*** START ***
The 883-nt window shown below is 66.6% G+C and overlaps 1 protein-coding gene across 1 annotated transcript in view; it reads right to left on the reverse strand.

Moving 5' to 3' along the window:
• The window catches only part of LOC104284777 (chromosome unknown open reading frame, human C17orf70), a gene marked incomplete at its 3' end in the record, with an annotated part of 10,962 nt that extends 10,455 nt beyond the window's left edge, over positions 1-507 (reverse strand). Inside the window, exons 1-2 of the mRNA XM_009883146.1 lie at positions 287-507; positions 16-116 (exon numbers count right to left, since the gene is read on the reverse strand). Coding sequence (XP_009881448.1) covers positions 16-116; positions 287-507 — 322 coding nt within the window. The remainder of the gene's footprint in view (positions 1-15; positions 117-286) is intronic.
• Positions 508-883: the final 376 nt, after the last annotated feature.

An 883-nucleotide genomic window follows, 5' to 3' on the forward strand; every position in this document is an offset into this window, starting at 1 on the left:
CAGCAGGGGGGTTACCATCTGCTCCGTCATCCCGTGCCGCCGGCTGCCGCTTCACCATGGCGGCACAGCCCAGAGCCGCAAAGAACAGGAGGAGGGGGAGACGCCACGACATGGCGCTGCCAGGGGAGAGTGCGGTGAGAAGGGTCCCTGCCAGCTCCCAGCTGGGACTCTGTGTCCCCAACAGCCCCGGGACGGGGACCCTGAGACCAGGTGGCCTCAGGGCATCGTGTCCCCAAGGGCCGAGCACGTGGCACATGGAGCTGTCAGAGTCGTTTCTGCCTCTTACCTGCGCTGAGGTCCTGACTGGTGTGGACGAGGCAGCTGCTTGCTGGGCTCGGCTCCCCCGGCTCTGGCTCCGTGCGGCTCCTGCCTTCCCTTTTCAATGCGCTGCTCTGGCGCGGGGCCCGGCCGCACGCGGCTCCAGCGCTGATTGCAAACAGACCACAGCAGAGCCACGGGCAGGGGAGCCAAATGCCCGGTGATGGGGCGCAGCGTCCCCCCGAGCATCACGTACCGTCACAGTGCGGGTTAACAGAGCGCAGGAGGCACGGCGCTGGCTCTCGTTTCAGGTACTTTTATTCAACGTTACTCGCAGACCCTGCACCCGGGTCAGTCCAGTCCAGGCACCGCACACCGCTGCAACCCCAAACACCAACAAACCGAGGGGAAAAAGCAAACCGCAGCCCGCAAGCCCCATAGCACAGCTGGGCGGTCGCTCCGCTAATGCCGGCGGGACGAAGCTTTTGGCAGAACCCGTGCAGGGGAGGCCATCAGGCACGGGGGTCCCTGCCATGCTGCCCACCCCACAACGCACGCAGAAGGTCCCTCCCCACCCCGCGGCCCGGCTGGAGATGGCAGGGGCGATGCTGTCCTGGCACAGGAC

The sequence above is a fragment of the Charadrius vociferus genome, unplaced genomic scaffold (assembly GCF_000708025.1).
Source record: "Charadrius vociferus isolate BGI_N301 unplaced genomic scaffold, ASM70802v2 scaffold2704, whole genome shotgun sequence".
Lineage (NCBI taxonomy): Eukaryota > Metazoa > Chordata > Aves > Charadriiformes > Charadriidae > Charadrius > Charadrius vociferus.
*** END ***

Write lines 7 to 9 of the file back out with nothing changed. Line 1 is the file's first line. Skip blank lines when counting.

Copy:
The sequence above is a fragment of the Charadrius vociferus genome, unplaced genomic scaffold (assembly GCF_000708025.1).
Source record: "Charadrius vociferus isolate BGI_N301 unplaced genomic scaffold, ASM70802v2 scaffold2704, whole genome shotgun sequence".
Lineage (NCBI taxonomy): Eukaryota > Metazoa > Chordata > Aves > Charadriiformes > Charadriidae > Charadrius > Charadrius vociferus.